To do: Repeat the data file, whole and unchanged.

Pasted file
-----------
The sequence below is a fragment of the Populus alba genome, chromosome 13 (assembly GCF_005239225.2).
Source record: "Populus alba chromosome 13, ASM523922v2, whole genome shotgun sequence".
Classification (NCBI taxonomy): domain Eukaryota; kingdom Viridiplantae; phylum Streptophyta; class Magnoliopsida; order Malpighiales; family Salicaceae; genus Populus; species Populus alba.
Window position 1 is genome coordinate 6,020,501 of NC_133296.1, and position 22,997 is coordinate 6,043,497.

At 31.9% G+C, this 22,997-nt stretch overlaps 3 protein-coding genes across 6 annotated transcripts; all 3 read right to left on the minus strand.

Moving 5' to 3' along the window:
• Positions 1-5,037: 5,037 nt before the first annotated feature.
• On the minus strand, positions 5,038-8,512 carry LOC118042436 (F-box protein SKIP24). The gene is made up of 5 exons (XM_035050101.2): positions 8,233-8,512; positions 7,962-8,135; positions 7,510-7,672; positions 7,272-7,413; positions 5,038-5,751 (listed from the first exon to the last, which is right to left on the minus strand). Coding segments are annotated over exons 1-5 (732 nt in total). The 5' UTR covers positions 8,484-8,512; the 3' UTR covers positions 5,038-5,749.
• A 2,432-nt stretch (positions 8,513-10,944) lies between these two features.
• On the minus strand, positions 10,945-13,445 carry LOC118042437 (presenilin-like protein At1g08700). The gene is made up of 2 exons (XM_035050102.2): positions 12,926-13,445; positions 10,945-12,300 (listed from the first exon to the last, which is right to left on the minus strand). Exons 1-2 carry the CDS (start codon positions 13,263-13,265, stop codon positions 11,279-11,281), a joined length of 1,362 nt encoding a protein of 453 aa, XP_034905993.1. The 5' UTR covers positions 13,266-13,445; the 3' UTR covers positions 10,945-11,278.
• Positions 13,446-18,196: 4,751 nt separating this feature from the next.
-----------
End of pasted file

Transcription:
The sequence below is a fragment of the Populus alba genome, chromosome 13 (assembly GCF_005239225.2).
Source record: "Populus alba chromosome 13, ASM523922v2, whole genome shotgun sequence".
Classification (NCBI taxonomy): domain Eukaryota; kingdom Viridiplantae; phylum Streptophyta; class Magnoliopsida; order Malpighiales; family Salicaceae; genus Populus; species Populus alba.
Window position 1 is genome coordinate 6,020,501 of NC_133296.1, and position 22,997 is coordinate 6,043,497.

At 31.9% G+C, this 22,997-nt stretch overlaps 3 protein-coding genes across 6 annotated transcripts; all 3 read right to left on the minus strand.

Moving 5' to 3' along the window:
• Positions 1-5,037: 5,037 nt before the first annotated feature.
• On the minus strand, positions 5,038-8,512 carry LOC118042436 (F-box protein SKIP24). The gene is made up of 5 exons (XM_035050101.2): positions 8,233-8,512; positions 7,962-8,135; positions 7,510-7,672; positions 7,272-7,413; positions 5,038-5,751 (listed from the first exon to the last, which is right to left on the minus strand). Coding segments are annotated over exons 1-5 (732 nt in total). The 5' UTR covers positions 8,484-8,512; the 3' UTR covers positions 5,038-5,749.
• A 2,432-nt stretch (positions 8,513-10,944) lies between these two features.
• On the minus strand, positions 10,945-13,445 carry LOC118042437 (presenilin-like protein At1g08700). The gene is made up of 2 exons (XM_035050102.2): positions 12,926-13,445; positions 10,945-12,300 (listed from the first exon to the last, which is right to left on the minus strand). Exons 1-2 carry the CDS (start codon positions 13,263-13,265, stop codon positions 11,279-11,281), a joined length of 1,362 nt encoding a protein of 453 aa, XP_034905993.1. The 5' UTR covers positions 13,266-13,445; the 3' UTR covers positions 10,945-11,278.
• Positions 13,446-18,196: 4,751 nt separating this feature from the next.